early childhood services

     Protecting Rights of Students, Teachers and Parents
Early Childhood Services

Early Childhood Services

If you have any questions regarding early childhood services, please contact us for a FREE EARLY CHILDHOOD SERVICES CONSULTATION.

  • early childhood services
    Free Appropriate Public Education for All.

    The school district is required to provide a free appropriate public education for all children with disabilities who are age 3 through 21. Parents of preschool children who need special education and related services have the same rights as other school-age children. Special education and related services must begin on the child’s third birthday for children served in an early intervention program or for those children referred for an evaluation 60 school days before their third birthday and found eligible. If the child’s third birthday occurs during the summer, the IEP team will determine when the school district’s services to the child will begin.

    No Automatic Eligibility.

    There is no automatic eligibility for Early Childhood Special Education Services. Parents, school personnel, and others should work together to determine if the child is eligible to receive special education services. All children in Early Intervention (EI) services are entitled to a smooth and effective transition by their 3rd birthday. The transition process begins when the child is 2 years 6 months of age. Transition begins this early because it gives parents and early intervention, school and other early childhood professional’s time to meet, share information and plan.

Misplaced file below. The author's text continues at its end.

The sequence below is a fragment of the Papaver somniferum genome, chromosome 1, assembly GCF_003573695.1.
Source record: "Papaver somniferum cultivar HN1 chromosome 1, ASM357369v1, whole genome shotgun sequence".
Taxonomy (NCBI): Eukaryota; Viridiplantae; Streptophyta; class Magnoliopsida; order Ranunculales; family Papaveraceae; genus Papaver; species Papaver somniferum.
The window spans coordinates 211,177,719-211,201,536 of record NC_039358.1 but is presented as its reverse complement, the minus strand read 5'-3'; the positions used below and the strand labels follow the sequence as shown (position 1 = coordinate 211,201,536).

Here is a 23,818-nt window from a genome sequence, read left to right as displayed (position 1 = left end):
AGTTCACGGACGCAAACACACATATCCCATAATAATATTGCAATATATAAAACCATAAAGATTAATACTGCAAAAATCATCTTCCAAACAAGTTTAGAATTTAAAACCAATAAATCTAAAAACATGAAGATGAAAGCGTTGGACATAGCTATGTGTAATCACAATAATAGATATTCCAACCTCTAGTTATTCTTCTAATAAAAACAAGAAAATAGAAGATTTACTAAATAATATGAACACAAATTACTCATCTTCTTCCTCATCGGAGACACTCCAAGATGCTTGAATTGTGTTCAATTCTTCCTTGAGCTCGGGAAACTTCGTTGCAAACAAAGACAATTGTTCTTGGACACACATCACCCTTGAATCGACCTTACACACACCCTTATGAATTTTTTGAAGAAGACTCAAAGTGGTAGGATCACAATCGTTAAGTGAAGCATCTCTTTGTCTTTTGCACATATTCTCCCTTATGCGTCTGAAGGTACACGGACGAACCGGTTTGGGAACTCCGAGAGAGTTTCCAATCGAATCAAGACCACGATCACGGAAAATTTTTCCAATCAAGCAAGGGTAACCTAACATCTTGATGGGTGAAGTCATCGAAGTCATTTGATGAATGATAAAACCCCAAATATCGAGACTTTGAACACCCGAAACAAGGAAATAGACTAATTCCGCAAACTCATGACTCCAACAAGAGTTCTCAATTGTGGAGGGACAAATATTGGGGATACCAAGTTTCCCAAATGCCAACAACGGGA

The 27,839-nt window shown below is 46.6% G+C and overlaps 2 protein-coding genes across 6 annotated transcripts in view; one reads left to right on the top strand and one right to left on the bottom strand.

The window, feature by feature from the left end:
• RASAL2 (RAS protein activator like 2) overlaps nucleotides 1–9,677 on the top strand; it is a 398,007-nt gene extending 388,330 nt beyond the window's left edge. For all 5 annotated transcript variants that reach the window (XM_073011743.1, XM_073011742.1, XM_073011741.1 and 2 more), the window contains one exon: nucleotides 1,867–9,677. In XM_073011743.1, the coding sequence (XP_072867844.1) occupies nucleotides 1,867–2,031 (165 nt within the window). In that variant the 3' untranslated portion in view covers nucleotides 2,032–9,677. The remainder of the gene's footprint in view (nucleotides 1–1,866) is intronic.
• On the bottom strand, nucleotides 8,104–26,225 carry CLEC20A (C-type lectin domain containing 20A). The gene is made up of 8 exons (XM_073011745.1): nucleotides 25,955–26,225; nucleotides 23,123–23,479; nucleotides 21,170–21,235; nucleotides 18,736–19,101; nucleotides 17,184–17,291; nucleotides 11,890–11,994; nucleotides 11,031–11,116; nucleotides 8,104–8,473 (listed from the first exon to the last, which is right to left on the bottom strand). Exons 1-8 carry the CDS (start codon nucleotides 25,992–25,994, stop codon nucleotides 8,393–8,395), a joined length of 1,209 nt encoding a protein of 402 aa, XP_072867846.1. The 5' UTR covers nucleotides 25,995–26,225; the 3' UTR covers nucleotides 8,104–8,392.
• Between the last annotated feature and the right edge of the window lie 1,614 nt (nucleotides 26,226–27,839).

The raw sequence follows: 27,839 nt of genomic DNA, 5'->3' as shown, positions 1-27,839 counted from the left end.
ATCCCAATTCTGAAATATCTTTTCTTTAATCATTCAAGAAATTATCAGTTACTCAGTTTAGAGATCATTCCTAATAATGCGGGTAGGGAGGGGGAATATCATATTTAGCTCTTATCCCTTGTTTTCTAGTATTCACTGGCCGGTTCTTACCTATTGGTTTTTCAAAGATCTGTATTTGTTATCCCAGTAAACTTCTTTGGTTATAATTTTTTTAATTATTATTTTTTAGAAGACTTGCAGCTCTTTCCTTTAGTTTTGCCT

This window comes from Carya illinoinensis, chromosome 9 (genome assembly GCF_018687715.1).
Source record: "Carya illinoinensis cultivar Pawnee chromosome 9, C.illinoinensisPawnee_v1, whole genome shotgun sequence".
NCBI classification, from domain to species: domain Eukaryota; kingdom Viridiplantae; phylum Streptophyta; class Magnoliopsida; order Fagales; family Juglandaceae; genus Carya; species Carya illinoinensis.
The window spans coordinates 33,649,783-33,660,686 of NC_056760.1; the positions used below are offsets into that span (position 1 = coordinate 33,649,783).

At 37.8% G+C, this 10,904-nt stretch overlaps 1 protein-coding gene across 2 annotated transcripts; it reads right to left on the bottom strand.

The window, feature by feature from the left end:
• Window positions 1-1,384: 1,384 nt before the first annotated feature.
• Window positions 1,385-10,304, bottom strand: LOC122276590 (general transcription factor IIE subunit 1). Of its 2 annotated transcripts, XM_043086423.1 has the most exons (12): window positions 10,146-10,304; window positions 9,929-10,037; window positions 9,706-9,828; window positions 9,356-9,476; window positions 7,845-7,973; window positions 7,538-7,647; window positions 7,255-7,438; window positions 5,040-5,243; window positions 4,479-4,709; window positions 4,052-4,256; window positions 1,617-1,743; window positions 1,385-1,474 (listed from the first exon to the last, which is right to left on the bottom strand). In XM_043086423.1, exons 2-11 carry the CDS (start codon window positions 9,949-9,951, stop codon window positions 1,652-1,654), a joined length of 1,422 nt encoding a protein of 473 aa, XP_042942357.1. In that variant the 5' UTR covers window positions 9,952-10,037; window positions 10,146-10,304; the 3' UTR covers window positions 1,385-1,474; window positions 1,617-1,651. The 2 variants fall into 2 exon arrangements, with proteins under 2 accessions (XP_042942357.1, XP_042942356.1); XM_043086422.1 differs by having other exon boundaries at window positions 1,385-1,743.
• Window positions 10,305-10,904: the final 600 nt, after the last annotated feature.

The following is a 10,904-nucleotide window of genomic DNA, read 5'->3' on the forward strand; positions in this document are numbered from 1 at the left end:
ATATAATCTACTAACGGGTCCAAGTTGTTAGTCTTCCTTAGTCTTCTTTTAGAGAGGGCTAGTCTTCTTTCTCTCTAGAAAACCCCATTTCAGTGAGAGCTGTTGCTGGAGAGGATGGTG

Transition Process.

    When the child is 2 years 6 months of age, the EI service coordinator will ask the parent to sign consent so a referral packet can be sent to your local education agency (LEA). The service coordinator should be notified if the parents want the child’s information sent to other preschool programs in the community. The child’s referral packet will be sent after the parents sign for consent. Without the consent, the service coordinator will not be able to send the packet and the child’s transition process will be delayed. If the parents have concerns or questions about sharing information, they may want to discuss those concerns with a parent liaison or service coordinator.

    Early Transition Process.

    Parents may want to start the transition process before the child is 2 years 6 months. The reason for starting the transition process early may include factors such as:
    • concerns about having more time to plan;
    • concerns about what will happen if child turns 3 during the summer;
    • concerns about a child’s complex medical needs.
    If parents would like to start transition earlier, they should speak with their service coordinator as soon as possible.

    Transition Planning.